Nominated for the Best New Musical, Best Lighting (Howard Harrison), and Best Musical Actor (John Barrowman and Philip Quast) for the 1998 Oliver Awards. Philip Quast won the Oliver Best Musical Actor Award for the second time!
Synopsis taken from CD inlay with some added additions:
Forty Eight hours before the presidential election, front runner Reed Chandler between the leather clad thighs of his mistress. The nation grieves. Among them, Reed's ambitious widow Violet and his Svengali-like brother Grahame, crippled by childhood polio, on crutches and a stutterer just for good measure. The Chandler compound plays to a posh and spectacular post-funeral reception, while upstairs Reed's son Calvin sits in his room, playing a virtuosic air guitar, smoking a joint, and expressing his philosophy of life (One, Two, Three).
After the guests have gone on their way, Violet tries to convince Grahame to shepherd Cal through the ranks of political office. Grahame protests, even going so far as to question the boy's true paternity and stirring the memory of a man from Violet's past, Bobby 'Cracker' Barrel. Not easily dissuaded, Violet in turn tuants Grahame with unnatural attraction to his own nephew, and eventually enlists his aid. The plot is hatched (Embrace Tomorrow).
Cal, a spectacularly un-ambitious slacker with with poor public profile, is promptly emlisted in the army. Guarding a minefield in the desert one night, and tripping on acid, Cal is visited by Reed who extols the joys of politics to his son. (Control).
Once back home, Cal is married off to a perky debutante and polished to a seemingly high gleam, all the while snorting coke to keep his energy level up (America's Son). Easily elected to the City Council, Cal delivers a scrupulously vapid speech to great acclaim (I See the Future).
Esacaping to a seedy strip club afterwards, Cal meets up with the exotic Tina McCoy, the club singer (Lonely is a Two Way Street). Avoiding the mob types who own the club, Tina quickly latches on to Cal.
Cal shows up minutes before a press conference the next morning, unshaven, hung-over, and reeking of a woman who is clearly not his wife. Grahame fumes, Cal snorts. Business as usual. But then the word "fuck" inadvertently finds its way into Cal's pre-approved vocabulary of buzz words, the press is shocked. Left to simk or swim, Cal somehow turns this embarrassment to his advantage, wounding Grahame's pride in the process (Simple Words). Violet, brandied lips to her son's ear, advises Cal to keep his Uncle Grahame happy at all costs.
As the race for Governor heats up, Cal seeks escape in the arms of Tina, who for her part finds herself falling in love with Cal. She comforts him, eventually introducing to the seductive joys of heroin (Alleluia).
But when blackmail photos are taken of Cal and Tina "flagrante delicto" (Flash, Pop, Sizzle), it is up to Grahame to take care of the problem. Seeing that his uncle wants to wash his hands of the campaign, Cal brazenly manipulates Grahame, walking an oh so fine line between familial affection and provocative seduction. Grahame ashamedly comes back to Cal's side (Sense out of Insanity).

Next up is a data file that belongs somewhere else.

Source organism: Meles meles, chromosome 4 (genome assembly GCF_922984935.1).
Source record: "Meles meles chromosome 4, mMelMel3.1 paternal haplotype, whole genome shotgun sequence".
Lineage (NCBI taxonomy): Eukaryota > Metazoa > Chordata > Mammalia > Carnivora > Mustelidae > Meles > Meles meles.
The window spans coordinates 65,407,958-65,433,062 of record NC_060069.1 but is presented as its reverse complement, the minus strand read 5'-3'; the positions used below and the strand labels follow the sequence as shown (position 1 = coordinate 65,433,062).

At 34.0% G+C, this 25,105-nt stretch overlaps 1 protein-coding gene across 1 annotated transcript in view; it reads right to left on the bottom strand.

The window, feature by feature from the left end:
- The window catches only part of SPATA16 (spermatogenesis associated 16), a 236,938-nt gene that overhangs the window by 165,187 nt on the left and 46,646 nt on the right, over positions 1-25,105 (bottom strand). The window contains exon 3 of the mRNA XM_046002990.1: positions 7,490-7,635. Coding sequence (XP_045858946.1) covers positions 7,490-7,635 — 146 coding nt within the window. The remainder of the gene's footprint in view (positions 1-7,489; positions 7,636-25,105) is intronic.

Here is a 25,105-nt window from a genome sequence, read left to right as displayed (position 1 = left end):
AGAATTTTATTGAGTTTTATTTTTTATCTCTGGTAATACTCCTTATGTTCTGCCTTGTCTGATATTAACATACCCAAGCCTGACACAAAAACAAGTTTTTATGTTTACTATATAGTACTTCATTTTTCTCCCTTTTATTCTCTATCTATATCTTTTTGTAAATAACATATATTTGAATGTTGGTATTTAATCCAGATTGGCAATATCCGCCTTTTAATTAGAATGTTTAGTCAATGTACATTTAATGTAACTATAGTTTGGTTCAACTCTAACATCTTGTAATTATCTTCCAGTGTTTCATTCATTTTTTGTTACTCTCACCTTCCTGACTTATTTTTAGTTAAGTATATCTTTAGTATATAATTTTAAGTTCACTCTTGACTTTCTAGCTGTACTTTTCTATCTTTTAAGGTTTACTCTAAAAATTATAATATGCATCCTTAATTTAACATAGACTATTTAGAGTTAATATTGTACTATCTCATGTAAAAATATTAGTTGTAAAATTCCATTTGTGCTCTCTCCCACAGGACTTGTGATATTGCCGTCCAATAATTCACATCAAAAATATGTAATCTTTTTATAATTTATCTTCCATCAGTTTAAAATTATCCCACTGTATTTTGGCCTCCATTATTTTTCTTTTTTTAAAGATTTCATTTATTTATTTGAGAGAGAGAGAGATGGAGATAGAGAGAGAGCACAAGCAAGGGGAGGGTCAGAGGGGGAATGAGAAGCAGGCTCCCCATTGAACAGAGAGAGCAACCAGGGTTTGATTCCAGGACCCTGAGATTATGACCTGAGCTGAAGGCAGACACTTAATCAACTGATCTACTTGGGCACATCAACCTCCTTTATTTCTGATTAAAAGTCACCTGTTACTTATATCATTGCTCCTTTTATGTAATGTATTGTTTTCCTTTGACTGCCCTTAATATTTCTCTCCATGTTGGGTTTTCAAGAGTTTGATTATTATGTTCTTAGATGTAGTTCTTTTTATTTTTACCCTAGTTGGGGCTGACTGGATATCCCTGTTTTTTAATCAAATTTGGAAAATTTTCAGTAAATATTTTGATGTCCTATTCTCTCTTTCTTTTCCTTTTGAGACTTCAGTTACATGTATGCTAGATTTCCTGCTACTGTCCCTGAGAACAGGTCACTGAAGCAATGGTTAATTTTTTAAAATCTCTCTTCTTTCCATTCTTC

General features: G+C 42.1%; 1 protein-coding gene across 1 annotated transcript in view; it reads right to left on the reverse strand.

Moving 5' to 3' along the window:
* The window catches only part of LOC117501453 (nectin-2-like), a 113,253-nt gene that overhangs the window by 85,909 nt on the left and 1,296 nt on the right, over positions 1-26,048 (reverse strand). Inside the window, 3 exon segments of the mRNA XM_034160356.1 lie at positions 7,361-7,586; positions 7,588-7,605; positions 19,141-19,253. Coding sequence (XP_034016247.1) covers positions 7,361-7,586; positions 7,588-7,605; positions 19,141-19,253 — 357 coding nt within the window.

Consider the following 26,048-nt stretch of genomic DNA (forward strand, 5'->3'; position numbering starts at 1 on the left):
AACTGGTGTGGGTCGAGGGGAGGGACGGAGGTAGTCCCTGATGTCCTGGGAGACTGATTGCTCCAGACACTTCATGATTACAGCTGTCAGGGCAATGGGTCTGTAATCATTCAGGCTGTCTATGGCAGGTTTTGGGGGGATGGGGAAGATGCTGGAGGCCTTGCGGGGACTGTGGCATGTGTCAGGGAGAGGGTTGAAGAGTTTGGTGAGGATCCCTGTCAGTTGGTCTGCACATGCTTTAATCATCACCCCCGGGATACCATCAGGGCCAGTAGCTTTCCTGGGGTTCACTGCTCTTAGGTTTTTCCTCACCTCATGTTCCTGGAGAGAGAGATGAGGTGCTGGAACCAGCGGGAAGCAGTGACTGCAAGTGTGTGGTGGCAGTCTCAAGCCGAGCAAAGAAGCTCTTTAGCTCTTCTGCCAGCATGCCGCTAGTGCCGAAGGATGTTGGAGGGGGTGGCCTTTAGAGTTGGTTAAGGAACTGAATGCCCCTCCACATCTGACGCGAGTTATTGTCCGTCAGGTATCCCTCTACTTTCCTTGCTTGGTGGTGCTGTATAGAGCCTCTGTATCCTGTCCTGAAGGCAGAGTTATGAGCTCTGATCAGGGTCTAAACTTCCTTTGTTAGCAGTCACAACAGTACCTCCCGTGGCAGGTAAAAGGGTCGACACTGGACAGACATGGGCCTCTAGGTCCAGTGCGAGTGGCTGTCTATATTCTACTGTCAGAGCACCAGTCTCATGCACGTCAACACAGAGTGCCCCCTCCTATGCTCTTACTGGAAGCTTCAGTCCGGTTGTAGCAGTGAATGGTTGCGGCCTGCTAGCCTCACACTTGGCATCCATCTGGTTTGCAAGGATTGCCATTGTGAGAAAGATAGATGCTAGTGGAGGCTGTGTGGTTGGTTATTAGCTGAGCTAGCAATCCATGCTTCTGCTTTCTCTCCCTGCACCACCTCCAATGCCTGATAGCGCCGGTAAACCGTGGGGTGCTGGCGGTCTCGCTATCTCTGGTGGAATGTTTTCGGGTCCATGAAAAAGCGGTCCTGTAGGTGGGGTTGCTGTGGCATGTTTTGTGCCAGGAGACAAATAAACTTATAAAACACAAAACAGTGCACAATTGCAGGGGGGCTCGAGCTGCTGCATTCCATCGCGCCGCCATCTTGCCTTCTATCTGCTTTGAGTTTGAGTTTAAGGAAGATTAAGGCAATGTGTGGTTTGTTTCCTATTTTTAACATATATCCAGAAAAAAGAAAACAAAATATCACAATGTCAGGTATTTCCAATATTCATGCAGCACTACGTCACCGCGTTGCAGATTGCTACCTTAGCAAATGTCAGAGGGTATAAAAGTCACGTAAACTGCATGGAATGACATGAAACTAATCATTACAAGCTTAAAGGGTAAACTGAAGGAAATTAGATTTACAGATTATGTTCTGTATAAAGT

Grahame renews the family's long-buried relationship with mob boss, Anthony Gliardi, who gladly welcomes the soon-to-be Governor and his family back into the fold (Dangerous Games).
In a head spinning celebration of bad taste, Grahame fills us in on some family background (Two Guys At Harvard ). But at his yearly physical, reality catches up with him. Weakened by age and stress, he is consigned to a wheelchair (First Came Mercy).
Shortly after his wife gives birth to a well-timed son, Cal is elected Governor. But his continued drug use and corruption are making him harder to control. Even Tina feels helpless as she watches Cal slip away from her (Bend The Spoon).
Facing the possibility of losing the U.S. Senate nomination, Violet takes matters by the balls. With the help of Peter Hale (Chief of Security, and God knows what else), she banishes Cal to his room to dry out (Cleaning House).
Grahame, vindictive and a tad jealous, sets out after Tina. Barred from the apartment in which Cal has placed her, Tina comes running to the Compound for help. Producing some personal and highly persuasive proof, Grahame manages to convince Tina that Cal has given her up to lead a straight life. Tina leaves in tears, believing that Cal wants nothing more to do with her.
Cal, in the meantime, has escaped from his room, and is leading the security on a merry chase as he searches the grounds for a hidden stash. Once captured, Grahame confiscates the drugs. Desperate for his fix, and eager to keep Grahame silent, Cal resorts to a proven tactic (Upper Hand).
Violet has ben drinking. A lot. And up in her room, she celebrates the joys of the battle (Spin). When Grahame comes to her with his upteenth threat to resign, she just laughs at him. Incensed, Grahame once again conjures up the memory of Bobby, who bursts through into Violet's reality to tell us the tale (The Ballad Of Bobby "Cracker" Barrel). "Make one mistake, and they never let you forget it!" Violet complains. Eye on the Senate, and a Jack Daniels in hand, she refuses to budge.